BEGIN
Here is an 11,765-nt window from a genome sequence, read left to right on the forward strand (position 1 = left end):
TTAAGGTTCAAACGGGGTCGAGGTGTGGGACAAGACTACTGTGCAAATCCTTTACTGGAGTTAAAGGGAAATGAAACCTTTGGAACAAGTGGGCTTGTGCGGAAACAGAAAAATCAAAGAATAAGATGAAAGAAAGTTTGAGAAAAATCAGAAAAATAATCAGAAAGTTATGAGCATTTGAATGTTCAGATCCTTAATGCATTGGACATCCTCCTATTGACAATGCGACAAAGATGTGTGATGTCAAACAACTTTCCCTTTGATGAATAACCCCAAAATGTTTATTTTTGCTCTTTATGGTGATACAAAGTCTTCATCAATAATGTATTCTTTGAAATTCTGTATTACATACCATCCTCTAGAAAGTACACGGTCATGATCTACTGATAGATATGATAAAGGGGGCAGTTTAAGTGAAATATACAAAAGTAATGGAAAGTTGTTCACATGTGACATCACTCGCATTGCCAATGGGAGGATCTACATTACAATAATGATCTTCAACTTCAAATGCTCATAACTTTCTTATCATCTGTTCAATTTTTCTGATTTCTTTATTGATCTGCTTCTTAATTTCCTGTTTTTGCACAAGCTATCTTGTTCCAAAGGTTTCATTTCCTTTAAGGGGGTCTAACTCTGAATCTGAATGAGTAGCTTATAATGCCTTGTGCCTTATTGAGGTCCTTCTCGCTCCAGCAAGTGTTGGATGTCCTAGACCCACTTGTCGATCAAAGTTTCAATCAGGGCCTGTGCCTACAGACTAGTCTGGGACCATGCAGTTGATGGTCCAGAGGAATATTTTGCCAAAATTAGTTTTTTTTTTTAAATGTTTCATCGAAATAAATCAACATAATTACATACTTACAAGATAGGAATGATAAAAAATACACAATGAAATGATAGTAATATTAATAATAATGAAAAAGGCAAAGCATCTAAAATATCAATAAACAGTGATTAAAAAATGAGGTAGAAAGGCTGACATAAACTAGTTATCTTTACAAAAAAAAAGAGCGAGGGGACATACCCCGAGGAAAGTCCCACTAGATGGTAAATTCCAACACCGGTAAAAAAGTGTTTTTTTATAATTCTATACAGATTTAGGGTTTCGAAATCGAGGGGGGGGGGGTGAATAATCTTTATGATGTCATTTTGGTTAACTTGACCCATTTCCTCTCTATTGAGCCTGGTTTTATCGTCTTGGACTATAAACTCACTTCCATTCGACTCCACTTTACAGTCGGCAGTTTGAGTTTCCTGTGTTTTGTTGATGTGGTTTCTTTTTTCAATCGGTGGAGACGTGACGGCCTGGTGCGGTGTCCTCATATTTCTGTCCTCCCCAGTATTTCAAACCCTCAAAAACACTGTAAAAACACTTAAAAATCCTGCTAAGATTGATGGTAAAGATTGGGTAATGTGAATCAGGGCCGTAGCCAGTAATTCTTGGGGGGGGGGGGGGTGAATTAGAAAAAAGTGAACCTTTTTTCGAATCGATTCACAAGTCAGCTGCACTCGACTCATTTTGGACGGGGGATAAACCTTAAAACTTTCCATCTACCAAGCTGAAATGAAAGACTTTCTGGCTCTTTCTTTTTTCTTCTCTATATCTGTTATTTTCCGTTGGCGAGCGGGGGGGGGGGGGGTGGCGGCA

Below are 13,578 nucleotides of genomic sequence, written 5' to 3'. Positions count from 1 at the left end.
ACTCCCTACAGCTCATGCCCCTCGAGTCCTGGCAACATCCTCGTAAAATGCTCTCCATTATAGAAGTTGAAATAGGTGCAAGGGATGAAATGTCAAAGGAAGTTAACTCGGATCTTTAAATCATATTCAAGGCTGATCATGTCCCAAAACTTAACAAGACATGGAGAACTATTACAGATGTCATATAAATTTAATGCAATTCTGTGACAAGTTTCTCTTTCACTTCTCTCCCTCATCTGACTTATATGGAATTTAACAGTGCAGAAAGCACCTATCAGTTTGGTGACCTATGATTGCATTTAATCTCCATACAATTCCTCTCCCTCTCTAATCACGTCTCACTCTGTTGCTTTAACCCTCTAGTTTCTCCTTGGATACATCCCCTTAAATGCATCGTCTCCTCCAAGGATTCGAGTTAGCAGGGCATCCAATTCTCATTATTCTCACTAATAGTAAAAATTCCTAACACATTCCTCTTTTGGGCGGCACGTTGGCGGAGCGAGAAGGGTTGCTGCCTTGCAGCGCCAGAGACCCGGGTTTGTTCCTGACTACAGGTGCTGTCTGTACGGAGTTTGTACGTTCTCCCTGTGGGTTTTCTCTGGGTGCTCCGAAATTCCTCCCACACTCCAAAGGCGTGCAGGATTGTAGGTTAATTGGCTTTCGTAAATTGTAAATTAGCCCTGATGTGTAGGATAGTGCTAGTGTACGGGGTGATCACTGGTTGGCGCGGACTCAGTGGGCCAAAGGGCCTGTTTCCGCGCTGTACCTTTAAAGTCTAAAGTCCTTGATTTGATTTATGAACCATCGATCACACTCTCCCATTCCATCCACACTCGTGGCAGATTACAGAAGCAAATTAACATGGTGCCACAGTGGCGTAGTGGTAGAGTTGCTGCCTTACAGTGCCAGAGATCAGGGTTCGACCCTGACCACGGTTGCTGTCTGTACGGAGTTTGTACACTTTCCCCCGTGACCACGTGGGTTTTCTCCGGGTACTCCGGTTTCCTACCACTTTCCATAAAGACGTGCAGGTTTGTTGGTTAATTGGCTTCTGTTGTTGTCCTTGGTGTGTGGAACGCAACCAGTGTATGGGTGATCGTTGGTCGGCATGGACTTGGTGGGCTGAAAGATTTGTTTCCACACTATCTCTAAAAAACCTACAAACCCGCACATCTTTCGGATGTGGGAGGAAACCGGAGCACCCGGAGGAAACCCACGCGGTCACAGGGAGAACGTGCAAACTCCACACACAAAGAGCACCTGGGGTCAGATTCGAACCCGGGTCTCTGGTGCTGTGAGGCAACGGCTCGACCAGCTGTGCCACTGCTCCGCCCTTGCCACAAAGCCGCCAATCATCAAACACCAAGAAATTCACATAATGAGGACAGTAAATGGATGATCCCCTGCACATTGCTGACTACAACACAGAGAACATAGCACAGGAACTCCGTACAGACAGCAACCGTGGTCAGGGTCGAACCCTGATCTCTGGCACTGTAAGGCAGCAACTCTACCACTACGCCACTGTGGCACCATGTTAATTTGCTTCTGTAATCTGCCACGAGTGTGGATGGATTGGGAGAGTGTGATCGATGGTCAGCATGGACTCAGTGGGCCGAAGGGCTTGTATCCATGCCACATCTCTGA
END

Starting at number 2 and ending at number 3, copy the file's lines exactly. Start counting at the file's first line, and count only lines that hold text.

TTAAGGTTCAAACGGGGTCGAGGTGTGGGACAAGACTACTGTGCAAATCCTTTACTGGAGTTAAAGGGAAATGAAACCTTTGGAACAAGTGGGCTTGTGCGGAAACAGAAAAATCAAAGAATAAGATGAAAGAAAGTTTGAGAAAAATCAGAAAAATAATCAGAAAGTTATGAGCATTTGAATGTTCAGATCCTTAATGCATTGGACATCCTCCTATTGACAATGCGACAAAGATGTGTGATGTCAAACAACTTTCCCTTTGATGAATAACCCCAAAATGTTTATTTTTGCTCTTTATGGTGATACAAAGTCTTCATCAATAATGTATTCTTTGAAATTCTGTATTACATACCATCCTCTAGAAAGTACACGGTCATGATCTACTGATAGATATGATAAAGGGGGCAGTTTAAGTGAAATATACAAAAGTAATGGAAAGTTGTTCACATGTGACATCACTCGCATTGCCAATGGGAGGATCTACATTACAATAATGATCTTCAACTTCAAATGCTCATAACTTTCTTATCATCTGTTCAATTTTTCTGATTTCTTTATTGATCTGCTTCTTAATTTCCTGTTTTTGCACAAGCTATCTTGTTCCAAAGGTTTCATTTCCTTTAAGGGGGTCTAACTCTGAATCTGAATGAGTAGCTTATAATGCCTTGTGCCTTATTGAGGTCCTTCTCGCTCCAGCAAGTGTTGGATGTCCTAGACCCACTTGTCGATCAAAGTTTCAATCAGGGCCTGTGCCTACAGACTAGTCTGGGACCATGCAGTTGATGGTCCAGAGGAATATTTTGCCAAAATTAGTTTTTTTTTTTAAATGTTTCATCGAAATAAATCAACATAATTACATACTTACAAGATAGGAATGATAAAAAATACACAATGAAATGATAGTAATATTAATAATAATGAAAAAGGCAAAGCATCTAAAATATCAATAAACAGTGATTAAAAAATGAGGTAGAAAGGCTGACATAAACTAGTTATCTTTACAAAAAAAAAGAGCGAGGGGACATACCCCGAGGAAAGTCCCACTAGATGGTAAATTCCAACACCGGTAAAAAAGTGTTTTTTTATAATTCTATACAGATTTAGGGTTTCGAAATCGAGGGGGGGGGGGTGAATAATCTTTATGATGTCATTTTGGTTAACTTGACCCATTTCCTCTCTATTGAGCCTGGTTTTATCGTCTTGGACTATAAACTCACTTCCATTCGACTCCACTTTACAGTCGGCAGTTTGAGTTTCCTGTGTTTTGTTGATGTGGTTTCTTTTTTCAATCGGTGGAGACGTGACGGCCTGGTGCGGTGTCCTCATATTTCTGTCCTCCCCAGTATTTCAAACCCTCAAAAACACTGTAAAAACACTTAAAAATCCTGCTAAGATTGATGGTAAAGATTGGGTAATGTGAATCAGGGCCGTAGCCAGTAATTCTTGGGGGGGGGGGGGGTGAATTAGAAAAAAGTGAACCTTTTTTCGAATCGATTCACAAGTCAGCTGCACTCGACTCATTTTGGACGGGGGATAAACCTTAAAACTTTCCATCTACCAAGCTGAAATGAAAGACTTTCTGGCTCTTTCTTTTTTCTTCTCTATATCTGTTATTTTCCGTTGGCGAGCGGGGGGGGGGGGGGTGGCGGCA

Below are 13,578 nucleotides of genomic sequence, written 5' to 3'. Positions count from 1 at the left end.